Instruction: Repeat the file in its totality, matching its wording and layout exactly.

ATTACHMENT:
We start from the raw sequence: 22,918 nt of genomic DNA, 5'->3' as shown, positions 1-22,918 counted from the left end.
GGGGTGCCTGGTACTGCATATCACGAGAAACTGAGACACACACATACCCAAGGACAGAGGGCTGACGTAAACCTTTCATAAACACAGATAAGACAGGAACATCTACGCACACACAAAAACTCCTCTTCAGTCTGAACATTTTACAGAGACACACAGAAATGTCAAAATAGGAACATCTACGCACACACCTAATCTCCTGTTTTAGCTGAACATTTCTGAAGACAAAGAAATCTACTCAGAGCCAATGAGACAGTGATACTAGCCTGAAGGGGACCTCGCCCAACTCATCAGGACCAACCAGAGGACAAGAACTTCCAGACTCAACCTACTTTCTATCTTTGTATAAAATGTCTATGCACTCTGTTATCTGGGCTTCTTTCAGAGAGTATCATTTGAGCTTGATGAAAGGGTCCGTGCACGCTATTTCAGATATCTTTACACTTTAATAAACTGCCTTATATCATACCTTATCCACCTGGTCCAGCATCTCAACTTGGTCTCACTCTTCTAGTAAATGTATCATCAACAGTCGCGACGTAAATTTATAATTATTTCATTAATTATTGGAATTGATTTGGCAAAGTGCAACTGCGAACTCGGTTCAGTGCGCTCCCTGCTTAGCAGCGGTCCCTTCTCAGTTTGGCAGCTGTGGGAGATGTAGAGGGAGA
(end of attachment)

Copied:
We start from the raw sequence: 22,918 nt of genomic DNA, 5'->3' as shown, positions 1-22,918 counted from the left end.
GGGGTGCCTGGTACTGCATATCACGAGAAACTGAGACACACACATACCCAAGGACAGAGGGCTGACGTAAACCTTTCATAAACACAGATAAGACAGGAACATCTACGCACACACAAAAACTCCTCTTCAGTCTGAACATTTTACAGAGACACACAGAAATGTCAAAATAGGAACATCTACGCACACACCTAATCTCCTGTTTTAGCTGAACATTTCTGAAGACAAAGAAATCTACTCAGAGCCAATGAGACAGTGATACTAGCCTGAAGGGGACCTCGCCCAACTCATCAGGACCAACCAGAGGACAAGAACTTCCAGACTCAACCTACTTTCTATCTTTGTATAAAATGTCTATGCACTCTGTTATCTGGGCTTCTTTCAGAGAGTATCATTTGAGCTTGATGAAAGGGTCCGTGCACGCTATTTCAGATATCTTTACACTTTAATAAACTGCCTTATATCATACCTTATCCACCTGGTCCAGCATCTCAACTTGGTCTCACTCTTCTAGTAAATGTATCATCAACAGTCGCGACGTAAATTTATAATTATTTCATTAATTATTGGAATTGATTTGGCAAAGTGCAACTGCGAACTCGGTTCAGTGCGCTCCCTGCTTAGCAGCGGTCCCTTCTCAGTTTGGCAGCTGTGGGAGATGTAGAGGGAGA